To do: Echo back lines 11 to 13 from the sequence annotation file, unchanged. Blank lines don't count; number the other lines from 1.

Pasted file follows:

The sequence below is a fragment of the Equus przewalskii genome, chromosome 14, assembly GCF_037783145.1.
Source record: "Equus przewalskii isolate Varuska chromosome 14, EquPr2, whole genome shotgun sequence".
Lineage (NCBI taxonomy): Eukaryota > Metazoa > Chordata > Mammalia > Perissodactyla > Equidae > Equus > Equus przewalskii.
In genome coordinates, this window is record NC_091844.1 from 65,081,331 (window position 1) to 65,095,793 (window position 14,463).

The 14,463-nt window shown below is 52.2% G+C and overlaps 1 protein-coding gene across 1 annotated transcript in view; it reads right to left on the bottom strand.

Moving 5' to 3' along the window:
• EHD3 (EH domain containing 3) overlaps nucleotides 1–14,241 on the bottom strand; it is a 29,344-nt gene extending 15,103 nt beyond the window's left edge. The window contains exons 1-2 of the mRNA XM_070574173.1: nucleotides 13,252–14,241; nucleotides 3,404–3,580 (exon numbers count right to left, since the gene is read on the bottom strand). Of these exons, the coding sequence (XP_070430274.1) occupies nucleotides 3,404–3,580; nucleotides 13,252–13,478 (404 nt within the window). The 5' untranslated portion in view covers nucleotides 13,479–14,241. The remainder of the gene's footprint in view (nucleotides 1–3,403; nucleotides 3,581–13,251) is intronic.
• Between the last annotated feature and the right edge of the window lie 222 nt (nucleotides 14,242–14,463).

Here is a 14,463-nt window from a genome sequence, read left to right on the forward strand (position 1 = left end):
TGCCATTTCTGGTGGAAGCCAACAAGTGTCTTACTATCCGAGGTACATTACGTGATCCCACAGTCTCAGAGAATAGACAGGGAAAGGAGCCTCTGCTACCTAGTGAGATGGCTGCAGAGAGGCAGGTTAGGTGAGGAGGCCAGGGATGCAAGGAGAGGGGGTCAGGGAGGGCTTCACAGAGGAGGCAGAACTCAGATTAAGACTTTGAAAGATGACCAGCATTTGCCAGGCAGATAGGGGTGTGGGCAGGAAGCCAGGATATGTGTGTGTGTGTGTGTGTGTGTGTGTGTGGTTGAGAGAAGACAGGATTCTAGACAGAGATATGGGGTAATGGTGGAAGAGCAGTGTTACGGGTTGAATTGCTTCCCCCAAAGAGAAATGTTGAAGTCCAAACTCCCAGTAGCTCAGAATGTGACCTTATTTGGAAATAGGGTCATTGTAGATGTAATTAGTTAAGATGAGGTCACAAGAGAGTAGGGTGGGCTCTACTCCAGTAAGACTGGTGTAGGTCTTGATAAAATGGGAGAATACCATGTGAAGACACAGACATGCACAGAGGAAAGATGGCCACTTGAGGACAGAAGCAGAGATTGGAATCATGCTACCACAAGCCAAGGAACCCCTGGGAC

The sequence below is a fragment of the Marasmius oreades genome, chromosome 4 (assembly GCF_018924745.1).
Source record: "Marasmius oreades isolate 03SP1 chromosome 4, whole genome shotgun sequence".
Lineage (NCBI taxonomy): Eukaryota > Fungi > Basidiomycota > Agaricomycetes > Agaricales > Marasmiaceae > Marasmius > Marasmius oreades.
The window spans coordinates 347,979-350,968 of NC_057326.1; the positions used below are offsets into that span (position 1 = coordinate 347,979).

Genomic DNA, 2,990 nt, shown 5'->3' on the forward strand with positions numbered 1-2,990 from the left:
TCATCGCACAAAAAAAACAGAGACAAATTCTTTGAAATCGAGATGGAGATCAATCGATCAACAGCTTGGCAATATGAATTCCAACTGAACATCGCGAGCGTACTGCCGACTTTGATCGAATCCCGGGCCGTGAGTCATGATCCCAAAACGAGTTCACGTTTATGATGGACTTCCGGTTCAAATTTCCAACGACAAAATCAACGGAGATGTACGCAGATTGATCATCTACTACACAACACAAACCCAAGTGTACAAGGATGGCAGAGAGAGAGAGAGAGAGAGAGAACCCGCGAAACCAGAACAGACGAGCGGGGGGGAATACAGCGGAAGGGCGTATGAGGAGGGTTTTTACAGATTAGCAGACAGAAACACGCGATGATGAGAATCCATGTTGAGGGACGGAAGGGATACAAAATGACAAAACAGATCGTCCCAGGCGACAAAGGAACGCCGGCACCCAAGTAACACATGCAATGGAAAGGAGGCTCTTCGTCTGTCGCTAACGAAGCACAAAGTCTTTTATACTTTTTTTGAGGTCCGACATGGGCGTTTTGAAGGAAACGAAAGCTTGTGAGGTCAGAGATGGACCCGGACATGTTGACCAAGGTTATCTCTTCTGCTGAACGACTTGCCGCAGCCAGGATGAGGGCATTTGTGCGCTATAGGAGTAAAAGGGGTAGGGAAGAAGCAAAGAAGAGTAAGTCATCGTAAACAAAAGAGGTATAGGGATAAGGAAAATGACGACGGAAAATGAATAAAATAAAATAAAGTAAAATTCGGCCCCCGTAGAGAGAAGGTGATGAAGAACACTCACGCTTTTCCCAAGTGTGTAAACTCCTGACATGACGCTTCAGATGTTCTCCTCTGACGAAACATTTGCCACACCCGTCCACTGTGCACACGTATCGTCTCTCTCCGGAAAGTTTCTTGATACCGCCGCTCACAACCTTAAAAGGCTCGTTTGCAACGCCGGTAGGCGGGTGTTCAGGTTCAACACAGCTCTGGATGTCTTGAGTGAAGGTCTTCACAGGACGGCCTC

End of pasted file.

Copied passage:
The sequence below is a fragment of the Marasmius oreades genome, chromosome 4 (assembly GCF_018924745.1).
Source record: "Marasmius oreades isolate 03SP1 chromosome 4, whole genome shotgun sequence".
Lineage (NCBI taxonomy): Eukaryota > Fungi > Basidiomycota > Agaricomycetes > Agaricales > Marasmiaceae > Marasmius > Marasmius oreades.